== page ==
10The Daily Tar Heel Wednesday, April 12, 1989 97i year of editorial freedom Sharon Kebschull, Editor William Taggart, Managing Editor LOUIS BlSSETTE, Editorial Page Editor MARY Jo DUNNINGTON, Editorial Page Editor JUSTIN McGlJIRE, University Editor JENNY Q.ONINGER, University Editor TAMMY BLACKARD, State and National Editor CHARLES BrITTAIN, City Editor ERIK DALE FlIPPO, Business Editor DAVE GLENN, Sports Editor CARA BoNNETT, Arts and Features Editor JAMES BENTON, Omnibus Editor JULIA COON, News Editor TAWlDSVROmi.CKl, Photography Editor Kelly Thompson, Design Editor When a majority is a minority Stephanie Bass, a former aide to former Democratic Gov. Jim Hunt, recalled a strategy meeting during Hunt's 1984 Senate campaign, in which the governor turned to Bass the only woman in the room and asked, "What do women think?" This quote represents the attitude of many male politicians toward women in politics, and women are tired of it. They are especially tired of being treated like a special interest group in North Carolina, because women are a majority of the popu lation in this state. This is why women in the state legislature, primarily Democrats, are so vocally protesting their low status in the party. When state party Chair man Lawrence Davis suggested earlier this year that the party reconsider its stance on abortion, more than 50 women marched to state party head quarters to show their disagreement. And last Saturday, they urged that the party's executive council ensure that women are on statewide tickets in 1990 and 1992. North Carolina is one of only three states in this country that has never elected a woman to a statewide executive office or to a full term in Congress. Even Virginia, that last great bastion of white male supremacy, elected a black man as lieutenant governor and a white woman as attorney general in 1986. The state Democratic Party must bear the brunt of the conflict because the current dearth of women office holders is largely its responsibility. Republican women, oddly enough, have a better chance of being nom inated for statewide office than Demo crats because their party is the chal lenger and has less to lose by putting female candidates on the ticket. Several female candidates from both parties have run successful campaigns for seats in the state legislature, but not for statewide offices. For women to be able to run and win, they must first run and lose. But each party's hold on the state is so tenuous right now that neither is willing to offer seats to women candidates sacrificial lambs, if you will to lose for the greater good. But they must. It is entirely possible that there are more than a few men and women living in this state-who believe women have no place in politics that they only belong at home in the proverbial kitchen. Those people are wrong. There can be no doubt about it. Perhaps these sexist beliefs can only be expected from a state that is represented by Jesse Helms, a state where it is still legal for a man to rape his wife. But it's hard to believe that a state with a female majority is unable even to take a stab at fairly repres enting that majority among its elected officials. Both parties must accept their obligation to change this, and change it by 1990 the next election. Kimberly Edens Dealing with a sticky subject Telling UNC cashiers where to park it The state Senate Judiciary Commit tee passed a bill which would give lawmakers the power to ban bumper stickers they consider indecent. When the bill comes before the full Senate, it must be opposed because it would blatantly infringe on North Carolin ians' right to free speech. Sen. Aaron Plyler, D-Union, wants all profanity removed from bumper stickers, saying they are in bad taste and can adversely influence minors. The bill would ban stickers containing "indecent words describing sexual acts, excretory functions, or parts of the human body or a visual depiction which is harmful to minors." Senate leaders have said the bill will probably pass because the public feels strongly about it. There are undoubtedly many bumper stickers which are offensive and obnoxious, and it would be nice if people would exercise good taste when displaying bumper stickers. But the bill clearly violates First Amend ment rights and sets a dangerous precedent. The state has no right to legislate taste or decide what slogans on bumper stickers are harmful to minors. Suggested amendments to the bill include judging obscenity based on "prevailing community standards" among adults, but who determines what the prevailing standards are? In this age of Rambo and violent television, bumper stickers are not likely to seriously affect minors. And impressionable children will not read an indecent bumper sticker outside the presence of an adult, since most stickers are seen while in the car. If questions arise, parents should be able to answer them. If the bill passes, the legislature would have the jurisdiction to deter mine what is in good taste and what is decent. Under these conditions, bumper stickers which simply express radical ideas or criticisms of the government could be banned because they were deemed harmful to minors. The law could also likely be extended to censor items such as T-shirts and hats. States would have a hard time deciding where the intervention would stop. Censorship may seem innocuous, but its implications can be huge. Unfortunately, people will choose to display "indecent" expressions in public, and even if it seems unpleasant, the right to free speech must be protected, even in extreme cases. Chris Landgraff . The Daily Tar Heel Editorial Writers: Kimberly Edcns, Chris Landgraff and David Stames. Assistant Editors: Jessica Yates, arts; Jessica Lanning, city; Myrna Miller, features; Staci Cox, managing; Anne Isenhower and Steve Wilson, news; Ellen Thornton .Omnibus; Andrew Podolsky, Jay Reed and Jamie Rosenberg, sports; Karen Dunn, state and national; James Burroughs and Amy Wajda, university. News: Craig Allen, Kari Barlow, Maria Batista, Crystal Bernstein, Victor Blue, Sarah Cagle, Brenda Campbell, James Coblin, LD. Curie, JoAnna Davis, Blake Dickinson, Jeff Eckard, Karen Entriken, Deirdre Fallon, Mark Folk, Lynn Goswick, Jada K. Harris, Joey Hill, Susan Holdsclaw, Jennifer Johnston, Jason Kelly, Lloyd Lagos, Tracy Lawson, Rheta Logan, Dana Clinton Lumsdcn, Jeff Lutrell, Kimberly Maxwell, Helle Nielsen, Glenn O'Neal, Simone Pam, Tom Parks, Jannetie Pippin, Elizabeth Sherrod, Sonserae Smith, Will Spears, Larry Stone, Laura Taylor, Kelly Thompson, Kathryne Tovo, Stephanie von Isenburg, Gertie Walker, Sandy Wall, Sherry Waters, Chuck Williams, Fred Williams, Jennifer Wing, Katie Wolfe, Nancy Wykle and Faith Wynn. Sports: Mike Berardino, senior writer. Neil Amato, Mark Anderson, Jason Bates, John Bland, Christina Frohock, Scott Gold, Doug Hoogervorst, David Kupstas, Bethany Litton, Bobby McCroskey, Natalie Sekicky, Dave Surowiecki and Eric Wagnon. Arts and Features: Kelly Rhodes, senior writer. Cheryl Alien, Lisa Antonucci, Randy Basinger, Clark Benbow, Adam Benolett, Roderick Cameron, Ashley Campbell, Pam Emerson, Diana Florence. Laura Francis, Jacki Greenberg, Andrew Lawler, Elizabeth Murray, Julie Olson, Lynn Phillips, Leigh Pressley, Kim Stallings and Anna Turnage. Photography: Thomas Clark, Evan Eile, Chuck Ellison, Steven Exum, Regina Holder, Sheila Johnston, Tracey Langhome, David Minton and Todd Scott. Copy Editors: Karen BeU, B Buckberry, Michelle Casale, Joy Golden, Bert Hackney, Kathleen Hand, Angela Hill, Susan Holdsclaw, Karen Jackson, Janet McGirt, Angelia Poteat and Clare Wcickert. Editorial Assistants: Mark Chilton. Amy Dickinson, letter typist. Design Assistants: Kim Avetta, Mclanie Black, Del Lancaster, Nicole Luter, Bill Phillips and Susan Wallace. Cartoonists: Jeff Christian, Adam Cohen, Pete Corson, Bryan Donnell, Trey Entwistle, David Estoye, Greg Humphreys and Mike Sutton. Business and Advertising: Kevin Schwartz, director; Patricia Glance, advertising director; Joan Worth, classified manager; Stephanie Chesson, assistant classified manager; Chrissy Mennitt, advertising manager; Sabrina Goodson, business manager; Dawn Dunning, Beth Harding, Sarah Hoskins, Amy McGuirt, Maureen Mclntyre, Denise Neely, Tina Perry, Pam Strickland, Amanda Tilley and Joye Wiley, display advertising representatives; Leisa Hawley, creative director; Dan Raasch, marketing director; Genevieve Halkelt, Camille Philyaw, Tammy Sheldon and Angela Spivey, classified advertising representatives; Jeff Carlson, office manager and Allison Ashworth, secretary. Subscriptions: Ken Murphy, manager. Distribution: David Econopouly, manager; Newton Carpenter, assistant. Production: Bill Leslie and Stacy Wynn, managers; Tammy Sheldon, assistant manager; Anita Bentley, Stephanie Locklear and Leslie Sapp, assistants. Printing: The Village Companies. riirst of all, I'd like to know who peed H in the Fruit Loops of the folks in JJL charge of UNC parking this week. Did anybody see what I saw Monday? Legions upon legions of tow trucks descended upon the town like the ancient armies of Rome, thousands of guys in polyester jumpsuits with the name Elmo embroidered on the front pocket on a college Children's Crusade to convert the heathens to the eternal truth of UNC parking regulations. And of course, all their trusty devil's apprentices, the student parking lot lizards in their day-glo orange Red Lobster bibs, were out in full force flocking like flourescent ants that carry twice their body weight in carbon parking tickets a banner day for the forces of good over evil! Ironically, Monday was one of the few days this year when I didn't get a ticket, but that was probably because the chal lenge for them was gone. Either that, or they were still awash in the glow of the stunt they pulled last week when I parked in a "State Owned Service Vehicles Only until 7:00" spot at 6:50. 1 had put my hazard lights on since I was only going to be a few minutes, and since I knew how anal those parking lot lizards can be but they had completely outdone themselves when I returned. Some hodad wearing the bib was crouched over my Volkswagen, furiously writing on his carbon clipboard like he was composing my automotive requiem, cackling with fire in his eyes. "Now wait a minute," I said. "I was only gone for three minutes and I had my blinkers on." "Tell it to th' judge," he said. God, I hate it when people say that. "Look, I realize that this is your job and all, and I'm sure that you pay for your meal plan and your botany textbook with all the money you rake in from making other people's lives miserable, but it is a scant few minutes away from seven o'clock, and I think you could spare ..." "Th tow truck's already comin'." "'What? Have you got a Cellular One on your bicycle, for god's sake?" MYer parked in a North Carolina Official Space," he announced pompously. "By law, I have to keep you from obstructin' state officials." ' "What, in case Jim Martin has to use the Union potty real bad?" Ian Williams Wednesday's Child "Plus," he went on, unamused, "you are what we call a Repeat Offender. So you're just gonna have to wait here for the tow trucks to come." "Yeah, right. And could you drive bamboo shoots underneath my fingernails while I'm waiting too? Forget it!" So, before I left, he kindly explained to me how I was going to get a citation for being a repeat offender and for the tow truck no matter what; which basically means I got hosed thrice I got a ticket, a ticket for getting a ticket, and I paid for a tow truck that existed only hypo thetically. And ya know, I sure learned my lesson, and gosh if I'm not liable to think twice about messing with that megalith of power and entertainment that all the kids at home call the UNC parking department. Ha! What is it about this school that encourages that kind of petty bureaucracy? Are we students such bad little brats that we are going to have to sit at an emotional kiddie table for the rest of our college existence? The worst example of this sort of feudal oppression is made painfully obvious in the wild preregistration process on the savannahs of Chapel Hill. It seems you can't take a whiz during preregistration unless the College of Arts and Sciences approves it, and even then they'll act like they're doing you a favor by even getting your folder. I stood in the rain, and then I stood in the humid, slime-soaked stairwell of Hanes Hall awaiting my redemption at the pearly gates of the "Cashier Clearance" table for an hour and a half like a Dickens character begging for gruel. When I finally got to the front of the line, the lady filled me with interpersonal joy and warmth by calling me by my social security number. "It seems you owe the cashier a little money," she said in a voice that sounded like a chain saw going through a metal pipe, "You're going to have to go to Bynum and get this straightened out." "You mean I just waited in line to find out I have to wait in line?" "Well," she tittered, "if you want to put it that way ..." So I slogged across the quad to BynunY through the drizzly tundra that has been this Carolina spring, and as I opened the doors to the cashier building, I was surrounded by the sights and moans of what looked like a L.L. Bean leper colony. Hundreds of kids with raingear dragging from their waists formed a single file line that wound its way in a labyrinth up and down staircases, around corridors and through janitorial spaces. All of the people looked at me with hollow-eyed despair, too drained to speak, mustering up the strength to advance six inches every five minutes. I found my spot at the end of the line, under a shelf holding a vat of ammonia in a work closet on the second floor. An hour and three-quarters later, I was reading the subscription information in my Psychology Today magazine for the fifth time, when suddenly I advanced my next few inches and actually saw the light of my financial Messiah Bynum basement, Carolina cash central! With the last of my strength, I stumbled into the office where there were two, count 'em, two cashiers serving the financial obligations of 22,000 students. Walking up to Agnes, I called myself by my social security number. "Ah yes, Mr. Williams, that will be five dollars." My mouth hung open. I started to shake. "Fi . . . five dollars?" "That's right," she gently intoned. "'Five dollars? Do you mean to tell me I have waited all afternoon to pay UNC the amount of a kiddie meal at Shoney's? I can 't graduate unless I give UNC enough to send Dean Boulton to a movie?" "Well," she smiled, "if you put it that way ..." "Just tell me," I said , "please tell me what is that I'm paying for." "Let's see five dollars . . . UNC parking. It seems you stopped your car in a No Parking spot in front of a State Owned Service Vehicle Only space." I aged three years that day. Ian Williams is a music and psychology major from Los Angeles who got a ticket while typing this damn column into the computer. Readers9 Foram Letter proved cartoon's point To the editor: I am writing to comment on Tanya Person's response ("Comic strip in poor taste," April 7) to the April 3 comic strip "Herschel," in which he labors over a potential strip about black sororities. Ms. Person proceeded to blast the strip's author, Adam Cohen, claiming that he "indirectly" ridiculed the black Greek sys tem, especially black sororities. Not only did she misunder stand Mr. Cohen's comic strip, but she also blew it entirely out of proportion. If you would come out from behind your defensive wall, Ms. Person, you might realize that Mr. Cohen was only trying to make a non-specific statement: when a DTH cartoonist or editorialist simply mentions any campus organization, (s)he will undoubtedly see a negative response shortly thereafter. The comic strip would have meant the same if he had mentioned white sororities, the marching band, or the men's water polo club (now I'll probably get a letter from one of each). Thus, by writing your unnecessary letter, you even helped to prove Mr. Cohen's point. He prob ably appreciates that. Please don't misunderstand me, also. I do not oppose any particular campus group - or organization, including some thing "so sacred as Greekdom" (nice word coinage), which Ms. Person glorifies and defends to the death. But I wonder how it can be so sacred if she feels obligated to defend it so vehe mently. Her letter alone sug gests that this .Greek system may not be as sacred as she thinks. Then again, no topic is sacred as far as I'm concerned. So thanks, Ms. Person, for submitting your letter. In doing so, you made Mr. Cohen's comic strip funnier than it was in the first place. Yes, that's right, I was laughing, and I'm sure a lot of other people were, too. CHRIS BOWMAN Junior Psychology pre-dental . These locks not key to safety To the editor: After learning in an April 7 Daily Tar Heel article of the housing department's tentative plans to install keyed bathroom locks in dorms all over campus, we'd like to encourage director Wayne Kuncl not to waste the money. As residents of STOW, we I' are particularly affected by the new locks recently placed on our bathroom doors to "increase the level of safety," according to Kuncl. We agree wholeheartedly that STOW residents need better security, but locking our bathrooms is not the way to achieve it. It's true that a majority of females in STOW supported the idea before fall break. But the show of hands was taken at the end of long, mandatory security meetings, which fright ened many residents with hor ror stories about dorm crimes around the United States. We agree that sometimes we need to be scared for our own good. But most dorm crimes are thefts from a person's room. The point of the seminars was to encourage residents not to prop open doors to the build ings or to leave their rooms unlocked so that strangers might enter. Keying the bathroom doors has little to do with this. In addition, the doors may have locks on them, but they are not used very often. Res idents find fiddling with a key to use the bathroom so incon venient that someone nearly always props the door open. We dont know the cost of keying STOW's bathroom doors, but money which pays for something so seldom used is not wisely spent. Does this remind anyone of our peepholes? Now, we are not attempting . to discourage the housing department from trying other . means to increase security. Resident safety is a very real need, especially for STOW, with its location in the corner of campus. But please don't waste the money locking bathrooms all over campus. Start with securing the outside of the buildings. Lock the strangers out of our dorms, not residents out of our bathrooms! ASHLEY ARMSTRONG Sophomore English speech communication . LOR I RAY Sophomore Physical therapy Letters policy B All letters must be signed by the author(s), with a limit of two signatures per letter. fl Place letters in the box marked "Letters to the Editor" outside the DTH office in the Student Union. f,w r V ANYMORE WORD Ohi HOW THOSE FUSION )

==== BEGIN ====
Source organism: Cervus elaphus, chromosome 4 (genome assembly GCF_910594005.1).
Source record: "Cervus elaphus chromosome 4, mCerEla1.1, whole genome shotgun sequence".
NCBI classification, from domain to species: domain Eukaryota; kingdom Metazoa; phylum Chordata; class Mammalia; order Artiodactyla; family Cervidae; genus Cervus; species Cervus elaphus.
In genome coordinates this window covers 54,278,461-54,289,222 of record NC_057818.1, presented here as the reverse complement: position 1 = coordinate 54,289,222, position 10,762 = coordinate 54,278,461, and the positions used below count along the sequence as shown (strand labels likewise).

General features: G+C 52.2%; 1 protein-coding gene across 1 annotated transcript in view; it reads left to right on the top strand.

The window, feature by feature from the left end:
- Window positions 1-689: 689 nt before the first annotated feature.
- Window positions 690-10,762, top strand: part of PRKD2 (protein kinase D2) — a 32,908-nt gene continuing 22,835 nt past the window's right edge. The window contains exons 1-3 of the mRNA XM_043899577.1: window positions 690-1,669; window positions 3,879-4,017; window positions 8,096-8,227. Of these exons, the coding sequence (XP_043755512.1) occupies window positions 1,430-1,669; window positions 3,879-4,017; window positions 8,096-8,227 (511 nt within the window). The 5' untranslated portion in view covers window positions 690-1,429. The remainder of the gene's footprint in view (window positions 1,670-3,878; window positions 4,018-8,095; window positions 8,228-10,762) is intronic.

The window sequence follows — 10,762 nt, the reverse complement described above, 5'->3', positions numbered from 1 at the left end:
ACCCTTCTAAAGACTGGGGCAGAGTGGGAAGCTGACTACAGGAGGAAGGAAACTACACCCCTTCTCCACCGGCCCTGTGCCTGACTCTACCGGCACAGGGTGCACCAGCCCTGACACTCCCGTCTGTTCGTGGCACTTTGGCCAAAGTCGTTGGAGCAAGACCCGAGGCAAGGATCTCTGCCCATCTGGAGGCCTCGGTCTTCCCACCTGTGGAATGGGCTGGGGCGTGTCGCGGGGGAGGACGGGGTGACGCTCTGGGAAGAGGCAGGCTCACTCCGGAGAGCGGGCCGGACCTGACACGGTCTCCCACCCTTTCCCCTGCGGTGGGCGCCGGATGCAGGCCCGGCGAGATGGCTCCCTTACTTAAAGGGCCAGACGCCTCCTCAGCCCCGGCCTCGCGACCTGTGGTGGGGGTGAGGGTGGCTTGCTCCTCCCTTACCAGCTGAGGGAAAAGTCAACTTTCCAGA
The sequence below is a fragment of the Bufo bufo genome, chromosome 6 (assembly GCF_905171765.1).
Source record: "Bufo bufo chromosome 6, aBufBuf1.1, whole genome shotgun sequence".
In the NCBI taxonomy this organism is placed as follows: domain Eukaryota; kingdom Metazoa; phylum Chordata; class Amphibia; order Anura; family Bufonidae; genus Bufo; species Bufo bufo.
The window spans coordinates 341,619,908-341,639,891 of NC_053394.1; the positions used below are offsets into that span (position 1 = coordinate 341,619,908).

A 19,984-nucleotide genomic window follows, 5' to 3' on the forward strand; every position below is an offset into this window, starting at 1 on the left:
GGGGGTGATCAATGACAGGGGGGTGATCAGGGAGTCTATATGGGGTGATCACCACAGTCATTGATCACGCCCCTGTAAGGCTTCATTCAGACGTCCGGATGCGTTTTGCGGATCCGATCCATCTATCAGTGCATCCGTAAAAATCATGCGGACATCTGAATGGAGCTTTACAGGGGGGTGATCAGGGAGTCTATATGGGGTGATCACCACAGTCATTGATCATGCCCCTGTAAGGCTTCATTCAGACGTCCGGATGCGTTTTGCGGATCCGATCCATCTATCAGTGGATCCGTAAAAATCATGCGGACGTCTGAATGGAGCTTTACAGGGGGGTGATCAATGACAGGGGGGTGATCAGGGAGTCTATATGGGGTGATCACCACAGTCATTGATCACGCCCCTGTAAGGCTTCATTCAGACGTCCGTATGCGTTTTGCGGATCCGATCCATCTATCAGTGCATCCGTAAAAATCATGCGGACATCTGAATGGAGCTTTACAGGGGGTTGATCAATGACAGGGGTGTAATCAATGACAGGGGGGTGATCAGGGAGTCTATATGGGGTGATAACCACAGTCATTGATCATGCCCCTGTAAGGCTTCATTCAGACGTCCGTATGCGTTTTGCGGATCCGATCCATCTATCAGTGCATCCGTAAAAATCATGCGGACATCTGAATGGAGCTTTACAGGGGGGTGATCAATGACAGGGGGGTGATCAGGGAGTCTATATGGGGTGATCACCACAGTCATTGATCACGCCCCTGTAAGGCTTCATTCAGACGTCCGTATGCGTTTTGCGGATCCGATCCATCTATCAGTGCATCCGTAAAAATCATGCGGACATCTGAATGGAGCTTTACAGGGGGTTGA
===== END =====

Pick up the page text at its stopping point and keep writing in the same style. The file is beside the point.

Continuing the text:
North Carolina Newspapers is powered by Chronam.

Digital North Carolina